Population, environment and development


The rapid pace of population growth has led to the excessive utilization of natural resources. Huge population also leads to huge production of wastes. The resultant outcomes are loss of biodiversity, pollution of air, water and soil and increased pressure on arable land. All these have been putting great stress on the environment. If you take the case of India, it supports 17 percent of world population on just 2.4 per cent of the world land area.

The earth’s carrying capacity in terms of its food resource is approaching its limits. Oceanic supply of fish, rangelands which support livestock, and the hydrological cycle to produce freshwater are strained. The backlog of unused agricultural technology is shrinking in industrial and developing countries alike, slowing the rise in cropland productivity. At the same time, soil erosion, air pollution, soil compaction, aquifer depletion, the loss of soil organic matter, and the waterlogging and salting of irrigated land are all slowing food production. At present, it appears that nothing can reverse the worldwide decline in grain output per person. The bottomline is that the world’s farmers can no longer be counted on to feed the projected additions to the present population. Attaining a humane balance between food production and population growth now depends more on family planners instead of farmers.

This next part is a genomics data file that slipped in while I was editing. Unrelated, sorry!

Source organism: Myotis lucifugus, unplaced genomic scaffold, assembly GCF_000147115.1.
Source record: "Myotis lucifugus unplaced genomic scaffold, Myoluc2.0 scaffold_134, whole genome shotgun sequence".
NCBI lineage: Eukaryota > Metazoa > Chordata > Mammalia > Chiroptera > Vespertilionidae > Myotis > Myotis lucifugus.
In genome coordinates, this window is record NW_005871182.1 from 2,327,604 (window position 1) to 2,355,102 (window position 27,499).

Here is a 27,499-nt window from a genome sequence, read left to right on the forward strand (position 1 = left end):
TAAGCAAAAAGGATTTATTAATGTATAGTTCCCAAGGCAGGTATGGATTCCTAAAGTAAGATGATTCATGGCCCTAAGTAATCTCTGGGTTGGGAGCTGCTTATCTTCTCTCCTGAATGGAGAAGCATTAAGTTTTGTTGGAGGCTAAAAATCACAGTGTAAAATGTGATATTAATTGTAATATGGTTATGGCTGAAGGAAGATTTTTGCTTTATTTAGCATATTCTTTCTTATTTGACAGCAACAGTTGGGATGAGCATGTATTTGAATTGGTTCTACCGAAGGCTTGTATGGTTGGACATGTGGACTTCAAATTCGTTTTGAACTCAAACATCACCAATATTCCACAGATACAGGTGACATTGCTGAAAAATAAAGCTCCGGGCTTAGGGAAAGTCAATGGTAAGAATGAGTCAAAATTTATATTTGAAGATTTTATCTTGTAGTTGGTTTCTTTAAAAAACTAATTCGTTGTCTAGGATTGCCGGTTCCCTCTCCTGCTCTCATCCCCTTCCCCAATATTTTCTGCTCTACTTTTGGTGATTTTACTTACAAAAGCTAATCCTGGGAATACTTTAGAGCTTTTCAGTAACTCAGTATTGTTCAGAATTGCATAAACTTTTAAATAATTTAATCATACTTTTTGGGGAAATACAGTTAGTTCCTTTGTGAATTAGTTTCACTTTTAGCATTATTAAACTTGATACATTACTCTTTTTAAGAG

Mazor impact of popuatlion growth on Environment are:

  • Resource Scarcity:

– Food

– Energy (coal, oil, uranium)

– Raw materials (iron, copper, wood, water)

  • Environmental Impacts

– Soil degradation

– Deforestation

– Global Warming

Population growth would not be sustainable if it has important negative impacts that will jeopardize the ability of future generations to meet their needs.

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